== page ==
I've included fennel in this week's slaw recipe, I know it's one of the items we grow that members find especially challenging to use up. If you would like to go in a different direction with your fennel, this recipe for candied fennel and fennel syrup is fantastic. 

Napa Cabbage, the true cabbage rose.

The Napa cabbage we're growing this year is a variety called mini kisaku, and it makes a fairly small head compared to standard varieties of Napa cabbage, which can get fairly gargantuan. Small though they are, the mini kisaku are still substantial. I used one head to make a slaw to serve four adults plus Seda (my parents are visiting!!) and we had leftovers.

They bought her a kite :)

Napa Cabbage Slaw

  • One small head Napa cabbage, washed and chopped into bite sized pieces
  • One small fennel bulb, with feathery fronds included, chopped into bite sized pieces
  • 2-3 spring onions, sliced finely
  • One package ramen noodles (discard the seasoning packet) broken up into small pieces
  • 1/4 cup olive oil
  • 2 Tablespoons rice wine vinegar
  • 1 teaspoon sesame oil
  • 1 teaspoon five spice powder
  • 1 teaspoon salt
  • 2 teaspoons sugar
  • 2 Tablespoons sesame seeds, toasted
Toss together the chopped Napa cabbage, fennel, onion, and ramen noodle.

Whisk together the oils, vinegar and spices.

Pour the dressing over the cabbage mixture and toss to coat. 

Sprinkle with toasted sesame seeds before serving.

Before it was slaw.

Monday, July 13, 2015

Week 5: Heat Wave

If you somehow didn't notice, it has actually been hot the last few days!

And the crops are loving it.

For example, these lovely potato flowers are thoroughly enjoying
the summer weather.
Though we are still playing catch-up a bit as we finish getting our fall crops in, this is the time of year when we primarily focus on maintaining what we've planted so that it will be at its best come harvest time. It's the time for weeding and trellising and hoping the weather cooperates by giving us a bit of summer heat, mixed with just enough rain, which is what it did this week :)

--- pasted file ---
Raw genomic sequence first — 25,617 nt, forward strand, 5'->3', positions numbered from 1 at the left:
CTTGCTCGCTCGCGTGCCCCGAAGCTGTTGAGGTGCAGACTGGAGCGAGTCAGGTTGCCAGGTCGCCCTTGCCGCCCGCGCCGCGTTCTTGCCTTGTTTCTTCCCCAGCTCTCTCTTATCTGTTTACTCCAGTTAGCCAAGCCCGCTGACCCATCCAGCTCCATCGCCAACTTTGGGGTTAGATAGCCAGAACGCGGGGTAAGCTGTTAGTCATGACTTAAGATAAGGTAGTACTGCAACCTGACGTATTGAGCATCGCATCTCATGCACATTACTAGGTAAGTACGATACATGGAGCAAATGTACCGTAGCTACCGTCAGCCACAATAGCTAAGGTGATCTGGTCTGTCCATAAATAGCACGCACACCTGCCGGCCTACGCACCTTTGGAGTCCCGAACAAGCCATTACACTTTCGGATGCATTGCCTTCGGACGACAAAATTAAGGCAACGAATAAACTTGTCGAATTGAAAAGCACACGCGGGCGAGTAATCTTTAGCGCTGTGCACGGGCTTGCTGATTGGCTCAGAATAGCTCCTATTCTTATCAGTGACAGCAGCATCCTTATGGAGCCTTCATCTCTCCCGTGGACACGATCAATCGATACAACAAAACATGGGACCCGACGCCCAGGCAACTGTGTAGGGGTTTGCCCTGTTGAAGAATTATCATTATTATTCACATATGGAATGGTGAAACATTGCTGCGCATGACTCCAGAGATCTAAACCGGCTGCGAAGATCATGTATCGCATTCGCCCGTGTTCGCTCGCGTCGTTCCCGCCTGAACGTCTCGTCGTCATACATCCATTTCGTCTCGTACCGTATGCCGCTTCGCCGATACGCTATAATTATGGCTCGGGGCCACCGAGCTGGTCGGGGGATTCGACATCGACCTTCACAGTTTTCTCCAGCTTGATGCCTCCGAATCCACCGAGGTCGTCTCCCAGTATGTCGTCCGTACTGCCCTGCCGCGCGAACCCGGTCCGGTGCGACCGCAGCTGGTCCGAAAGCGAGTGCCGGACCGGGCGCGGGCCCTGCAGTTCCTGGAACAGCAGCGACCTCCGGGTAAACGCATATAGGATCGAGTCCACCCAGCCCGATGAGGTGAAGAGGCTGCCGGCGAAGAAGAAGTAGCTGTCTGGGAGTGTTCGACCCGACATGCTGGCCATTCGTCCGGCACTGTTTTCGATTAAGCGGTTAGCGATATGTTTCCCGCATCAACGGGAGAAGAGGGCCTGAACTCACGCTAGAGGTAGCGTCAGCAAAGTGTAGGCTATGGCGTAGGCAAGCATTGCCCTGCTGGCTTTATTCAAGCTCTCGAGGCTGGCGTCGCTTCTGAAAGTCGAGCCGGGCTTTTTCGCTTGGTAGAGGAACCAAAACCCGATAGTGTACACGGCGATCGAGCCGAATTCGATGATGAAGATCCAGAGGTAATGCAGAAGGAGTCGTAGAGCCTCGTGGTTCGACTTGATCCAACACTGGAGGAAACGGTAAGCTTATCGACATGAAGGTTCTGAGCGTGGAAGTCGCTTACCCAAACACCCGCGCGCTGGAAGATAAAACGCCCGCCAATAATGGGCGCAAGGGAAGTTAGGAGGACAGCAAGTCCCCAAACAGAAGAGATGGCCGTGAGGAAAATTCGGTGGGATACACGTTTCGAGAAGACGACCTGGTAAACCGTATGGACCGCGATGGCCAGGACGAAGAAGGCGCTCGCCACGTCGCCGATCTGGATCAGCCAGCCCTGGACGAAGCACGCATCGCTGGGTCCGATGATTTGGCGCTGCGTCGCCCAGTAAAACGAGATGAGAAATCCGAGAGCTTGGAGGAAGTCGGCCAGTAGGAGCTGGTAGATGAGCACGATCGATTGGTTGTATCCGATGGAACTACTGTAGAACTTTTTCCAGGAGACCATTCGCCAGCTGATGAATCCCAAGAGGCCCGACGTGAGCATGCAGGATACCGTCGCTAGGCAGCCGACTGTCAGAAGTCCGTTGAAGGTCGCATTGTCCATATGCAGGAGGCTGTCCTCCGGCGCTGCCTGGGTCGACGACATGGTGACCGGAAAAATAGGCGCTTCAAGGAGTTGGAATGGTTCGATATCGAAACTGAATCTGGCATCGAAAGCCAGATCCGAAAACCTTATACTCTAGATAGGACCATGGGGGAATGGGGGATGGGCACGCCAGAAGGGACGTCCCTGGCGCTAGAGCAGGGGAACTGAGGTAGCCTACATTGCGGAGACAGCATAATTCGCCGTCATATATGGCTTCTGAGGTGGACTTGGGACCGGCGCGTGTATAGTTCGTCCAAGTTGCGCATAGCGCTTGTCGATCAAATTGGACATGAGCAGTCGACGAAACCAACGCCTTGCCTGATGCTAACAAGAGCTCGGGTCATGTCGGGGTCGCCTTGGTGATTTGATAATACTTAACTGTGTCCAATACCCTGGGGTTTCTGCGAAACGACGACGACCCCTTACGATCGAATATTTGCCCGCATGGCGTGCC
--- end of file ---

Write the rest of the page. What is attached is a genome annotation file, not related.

The hoophouse tomatoes (this photo is from last week,
tomato harvest looms ever closer!) are just one of
the crops that need trellising this time of year.
The transplants are putting on size. We'll be harvesting all your favorites soon.

The lacinato kale was late to get in this year, but
it's well on its way to harvest now.
And we have some new crops to look forward to.

New crops like purple peacock broccoli. 
This week's share is full of a mix of old favorites and new delacies as well. It includes Kohlrabi, Hakurei, Mesclun, Braising Mix, Pea Shoots, Bunching Onions, Fresh Herbs, and Joi Choi OR Nappa Cabbage OR Brokali.

No, brokali is not a typo. It's a broccoli kale cross. Instead of making big heads of broccoli, it makes lots of shoots and tasty kale like leaves. We are actually trialing a few of these sprouting broccoli varieties this year (the purple peacock pictured above is one of them). This first variety, which is called Apollo, is just starting to make its first shoots. We were able to harvest enough for 24 members, the rest of you will get the last of the Joi Choi pac choi and the first of the Nappa cabbage for the season. We're hoping the Apollo will continue to make shoots throughout the season and, along with the other varieties we're trying out, help us get more broccoli into the shares over a longer portion of the season.

This is where I would usually include an original recipe. But this week, I decided not to. If I had come up with an original recipe it would have featured the kohlrabi, because the kohlrabi are very much the stars of the share this week and because they are a vegetable that we tend to get a lot of questions about. However, when pondering what the recipe would look like, I realized I have featured kohlrabi recipes on the blog several times over the years.

The time has come for a best of!

When reviewing the kohlrabi recipes I noticed that I say the following things (that all bear repeating) about kohlrabi every time I post about it:

1. Peel it! Kohlrabi is the only thing we grow that I always peel. The outside is tough and stringy. The inside is tender and sweet. If you eat the peel you will not like it, I promise.

2. Eat it raw with a little salt and lemon juice or honey and lime juice and possibly some cayenne or fresh herbs sprinkled on it. This is kohlrabi at its best. If you feel fancy, season with salt, lemon juice, etc. and grill it for a few minutes.

3. Use the leaves!!!!!! Kohlrabi leaves are better kale than kale is.

And my two favorite kohlrabi recipes are:

Kohlrabi Salad (with apples!) from July 8th 2013


Kohlrabi and Chickpea Salad from June 25th 2012

Both of these are, of course, raw. If raw kohlrabi doesn't do it for you (a possibility I believe exists but honestly cannot imagine) I highly recommend using them in place of the hakurei in last week's curry recipe.